Planning applications have been submitted for Edinburgh Biomes, the Royal Botanic Garden Edinburgh’s ambitious project to protect its unique and globally important plant collection. The £50m project involves seven new buildings and three refurbishments across two sites.
Designed by us and Nicoll Russell Studios, the project focuses on both the public and research glasshouses at the Garden. On the public side, we will conserve and refurbish the magnificent Victorian Palm Houses and the unique 1967 glasshouses with their steel lattice exo-skeleton. This succession of A-Listed nineteenth and twentieth century glasshouses will be complemented by a new, twenty-first century public glasshouse by NRS. A revised visitor route through the glasshouses will enhance the display of the plant collection to promote public understanding of plant biodiversity, conservation and research.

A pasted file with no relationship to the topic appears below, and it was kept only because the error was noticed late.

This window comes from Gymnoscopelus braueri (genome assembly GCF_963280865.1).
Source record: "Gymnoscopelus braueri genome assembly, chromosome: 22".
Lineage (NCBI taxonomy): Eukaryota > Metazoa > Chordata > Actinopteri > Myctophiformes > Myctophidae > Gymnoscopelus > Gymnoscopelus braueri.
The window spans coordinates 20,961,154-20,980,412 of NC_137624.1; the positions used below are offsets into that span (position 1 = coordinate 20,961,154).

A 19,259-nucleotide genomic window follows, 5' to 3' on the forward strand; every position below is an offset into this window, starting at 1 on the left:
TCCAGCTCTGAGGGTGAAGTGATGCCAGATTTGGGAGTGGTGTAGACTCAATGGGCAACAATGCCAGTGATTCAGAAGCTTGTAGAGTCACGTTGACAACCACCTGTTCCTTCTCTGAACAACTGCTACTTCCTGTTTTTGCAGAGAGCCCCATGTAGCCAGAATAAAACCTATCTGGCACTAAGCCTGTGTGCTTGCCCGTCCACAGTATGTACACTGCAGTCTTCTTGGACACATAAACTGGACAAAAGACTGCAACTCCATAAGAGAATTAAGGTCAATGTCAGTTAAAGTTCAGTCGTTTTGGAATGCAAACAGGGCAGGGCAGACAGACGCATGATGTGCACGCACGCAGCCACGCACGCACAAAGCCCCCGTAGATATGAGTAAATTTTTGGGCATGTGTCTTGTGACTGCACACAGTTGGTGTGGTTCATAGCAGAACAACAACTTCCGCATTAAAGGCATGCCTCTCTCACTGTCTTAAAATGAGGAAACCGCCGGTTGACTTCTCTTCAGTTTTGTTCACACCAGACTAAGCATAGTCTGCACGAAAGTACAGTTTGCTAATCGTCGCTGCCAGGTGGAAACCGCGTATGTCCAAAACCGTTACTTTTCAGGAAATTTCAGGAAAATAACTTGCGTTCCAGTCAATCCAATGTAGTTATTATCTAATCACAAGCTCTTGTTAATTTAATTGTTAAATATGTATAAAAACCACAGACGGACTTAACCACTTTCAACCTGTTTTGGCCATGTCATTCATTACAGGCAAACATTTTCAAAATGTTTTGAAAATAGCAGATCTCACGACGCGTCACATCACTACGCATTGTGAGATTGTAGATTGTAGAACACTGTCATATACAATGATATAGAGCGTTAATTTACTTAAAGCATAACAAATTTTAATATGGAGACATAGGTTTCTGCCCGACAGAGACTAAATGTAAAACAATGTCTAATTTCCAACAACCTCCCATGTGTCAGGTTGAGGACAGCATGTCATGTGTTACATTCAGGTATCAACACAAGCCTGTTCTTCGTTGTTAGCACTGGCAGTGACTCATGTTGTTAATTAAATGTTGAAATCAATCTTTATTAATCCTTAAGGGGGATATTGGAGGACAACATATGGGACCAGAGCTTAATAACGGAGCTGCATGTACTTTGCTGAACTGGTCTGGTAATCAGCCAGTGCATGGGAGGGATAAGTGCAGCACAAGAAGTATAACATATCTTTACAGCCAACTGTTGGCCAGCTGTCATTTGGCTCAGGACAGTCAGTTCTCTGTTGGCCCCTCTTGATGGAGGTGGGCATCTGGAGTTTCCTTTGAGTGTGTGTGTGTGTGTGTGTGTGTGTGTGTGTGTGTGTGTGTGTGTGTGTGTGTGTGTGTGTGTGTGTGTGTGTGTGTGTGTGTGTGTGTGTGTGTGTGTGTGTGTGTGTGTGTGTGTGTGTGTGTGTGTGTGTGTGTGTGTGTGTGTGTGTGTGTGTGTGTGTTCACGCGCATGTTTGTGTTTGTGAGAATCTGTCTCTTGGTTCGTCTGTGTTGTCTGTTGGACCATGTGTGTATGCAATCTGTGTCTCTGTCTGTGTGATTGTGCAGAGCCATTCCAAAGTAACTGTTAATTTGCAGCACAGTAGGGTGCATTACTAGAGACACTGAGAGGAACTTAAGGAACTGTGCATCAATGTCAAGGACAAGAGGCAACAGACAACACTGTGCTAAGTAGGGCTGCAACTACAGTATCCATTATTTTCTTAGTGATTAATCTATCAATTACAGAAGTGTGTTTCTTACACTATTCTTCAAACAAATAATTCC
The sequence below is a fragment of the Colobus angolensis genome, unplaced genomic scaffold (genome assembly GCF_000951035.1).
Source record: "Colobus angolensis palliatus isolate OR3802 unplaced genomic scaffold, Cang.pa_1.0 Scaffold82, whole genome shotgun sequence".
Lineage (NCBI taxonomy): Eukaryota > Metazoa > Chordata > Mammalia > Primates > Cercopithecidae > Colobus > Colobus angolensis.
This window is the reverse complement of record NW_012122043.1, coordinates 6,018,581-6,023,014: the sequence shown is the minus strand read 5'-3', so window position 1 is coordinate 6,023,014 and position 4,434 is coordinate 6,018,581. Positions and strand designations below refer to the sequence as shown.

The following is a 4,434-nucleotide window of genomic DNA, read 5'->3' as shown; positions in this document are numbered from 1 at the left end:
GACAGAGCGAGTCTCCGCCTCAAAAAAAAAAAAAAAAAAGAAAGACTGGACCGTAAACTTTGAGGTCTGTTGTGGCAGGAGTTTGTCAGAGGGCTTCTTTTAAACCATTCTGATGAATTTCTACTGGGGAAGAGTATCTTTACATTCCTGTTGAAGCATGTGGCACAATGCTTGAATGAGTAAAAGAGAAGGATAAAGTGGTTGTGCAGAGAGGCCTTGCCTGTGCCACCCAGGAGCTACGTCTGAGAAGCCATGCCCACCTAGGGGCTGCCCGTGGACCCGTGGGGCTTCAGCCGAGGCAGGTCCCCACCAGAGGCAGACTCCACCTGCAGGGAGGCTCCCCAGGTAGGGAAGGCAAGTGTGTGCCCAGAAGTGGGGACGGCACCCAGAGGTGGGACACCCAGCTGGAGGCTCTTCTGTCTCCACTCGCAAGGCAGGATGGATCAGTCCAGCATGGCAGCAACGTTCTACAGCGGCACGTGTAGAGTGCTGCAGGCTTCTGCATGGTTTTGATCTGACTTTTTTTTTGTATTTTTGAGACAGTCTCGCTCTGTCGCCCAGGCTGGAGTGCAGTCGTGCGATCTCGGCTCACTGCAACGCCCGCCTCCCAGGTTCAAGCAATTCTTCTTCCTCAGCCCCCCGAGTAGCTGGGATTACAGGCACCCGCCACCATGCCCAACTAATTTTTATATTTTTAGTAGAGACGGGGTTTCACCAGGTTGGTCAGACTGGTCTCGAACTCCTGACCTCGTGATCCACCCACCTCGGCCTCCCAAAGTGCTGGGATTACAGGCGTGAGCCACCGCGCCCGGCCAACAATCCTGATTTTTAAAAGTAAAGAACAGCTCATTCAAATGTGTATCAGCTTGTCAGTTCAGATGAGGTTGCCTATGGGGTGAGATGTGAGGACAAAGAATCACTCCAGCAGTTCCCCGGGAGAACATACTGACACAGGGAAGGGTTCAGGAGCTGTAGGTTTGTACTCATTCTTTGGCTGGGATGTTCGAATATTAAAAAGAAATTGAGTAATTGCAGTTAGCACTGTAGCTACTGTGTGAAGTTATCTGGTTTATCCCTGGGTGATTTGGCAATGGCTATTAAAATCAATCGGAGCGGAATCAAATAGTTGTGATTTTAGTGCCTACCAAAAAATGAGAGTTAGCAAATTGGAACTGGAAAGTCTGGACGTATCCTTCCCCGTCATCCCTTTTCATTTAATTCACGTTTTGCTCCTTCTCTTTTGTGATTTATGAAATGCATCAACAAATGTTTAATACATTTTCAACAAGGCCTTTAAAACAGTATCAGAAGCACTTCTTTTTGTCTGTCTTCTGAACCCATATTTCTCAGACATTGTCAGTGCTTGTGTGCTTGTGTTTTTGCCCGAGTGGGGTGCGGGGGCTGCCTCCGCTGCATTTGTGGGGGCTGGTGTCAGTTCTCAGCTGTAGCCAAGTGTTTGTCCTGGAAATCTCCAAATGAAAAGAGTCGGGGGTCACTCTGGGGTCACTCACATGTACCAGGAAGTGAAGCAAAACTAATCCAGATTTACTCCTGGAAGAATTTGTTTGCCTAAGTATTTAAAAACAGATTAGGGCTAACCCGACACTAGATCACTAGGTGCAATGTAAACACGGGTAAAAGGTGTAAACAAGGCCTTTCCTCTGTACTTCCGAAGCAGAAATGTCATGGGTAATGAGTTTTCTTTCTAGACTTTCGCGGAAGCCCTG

We have redesigned the support areas to provide a substantial new glasshouse to safeguard the research collections, an Education Centre and a Horticultural Building. We will add two further buildings on the Garden’s nearby Nursery site. The Plant Health Suite will provide a new national asset in the field of plant health and bio-security. It will receive and monitor new plant specimens collected from across the world and will contain world-class plant pathology and micro-propagation laboratories. The Sustainable Energy Centre will serve both sites and, in conjunction with the improved efficiency of the new buildings, will substantially reduce the Garden’s carbon footprint by producing both heat and electricity through a combination of ground-source heat pumps, combined heat and power engines and gas boilers.